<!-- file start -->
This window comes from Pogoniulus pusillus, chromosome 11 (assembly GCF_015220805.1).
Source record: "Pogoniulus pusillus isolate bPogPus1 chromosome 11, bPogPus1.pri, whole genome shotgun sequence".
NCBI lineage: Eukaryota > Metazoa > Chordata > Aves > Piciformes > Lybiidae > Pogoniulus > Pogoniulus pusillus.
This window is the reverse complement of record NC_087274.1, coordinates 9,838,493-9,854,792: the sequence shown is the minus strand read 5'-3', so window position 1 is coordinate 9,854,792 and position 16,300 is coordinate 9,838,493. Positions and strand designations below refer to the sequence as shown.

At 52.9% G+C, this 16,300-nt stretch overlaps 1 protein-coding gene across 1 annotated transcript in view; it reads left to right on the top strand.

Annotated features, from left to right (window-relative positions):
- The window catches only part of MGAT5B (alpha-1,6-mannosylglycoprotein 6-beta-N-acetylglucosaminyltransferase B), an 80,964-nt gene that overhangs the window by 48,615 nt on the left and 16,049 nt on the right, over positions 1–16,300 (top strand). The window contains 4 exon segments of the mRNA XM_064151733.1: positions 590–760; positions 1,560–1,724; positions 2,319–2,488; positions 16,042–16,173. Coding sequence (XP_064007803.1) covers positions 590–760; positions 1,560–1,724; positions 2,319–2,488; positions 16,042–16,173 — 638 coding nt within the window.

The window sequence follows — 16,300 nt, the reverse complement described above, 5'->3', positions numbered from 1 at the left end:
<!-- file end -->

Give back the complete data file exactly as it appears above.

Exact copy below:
This window comes from Pogoniulus pusillus, chromosome 11 (assembly GCF_015220805.1).
Source record: "Pogoniulus pusillus isolate bPogPus1 chromosome 11, bPogPus1.pri, whole genome shotgun sequence".
NCBI lineage: Eukaryota > Metazoa > Chordata > Aves > Piciformes > Lybiidae > Pogoniulus > Pogoniulus pusillus.
This window is the reverse complement of record NC_087274.1, coordinates 9,838,493-9,854,792: the sequence shown is the minus strand read 5'-3', so window position 1 is coordinate 9,854,792 and position 16,300 is coordinate 9,838,493. Positions and strand designations below refer to the sequence as shown.

At 52.9% G+C, this 16,300-nt stretch overlaps 1 protein-coding gene across 1 annotated transcript in view; it reads left to right on the top strand.

Annotated features, from left to right (window-relative positions):
- The window catches only part of MGAT5B (alpha-1,6-mannosylglycoprotein 6-beta-N-acetylglucosaminyltransferase B), an 80,964-nt gene that overhangs the window by 48,615 nt on the left and 16,049 nt on the right, over positions 1–16,300 (top strand). The window contains 4 exon segments of the mRNA XM_064151733.1: positions 590–760; positions 1,560–1,724; positions 2,319–2,488; positions 16,042–16,173. Coding sequence (XP_064007803.1) covers positions 590–760; positions 1,560–1,724; positions 2,319–2,488; positions 16,042–16,173 — 638 coding nt within the window.

The window sequence follows — 16,300 nt, the reverse complement described above, 5'->3', positions numbered from 1 at the left end: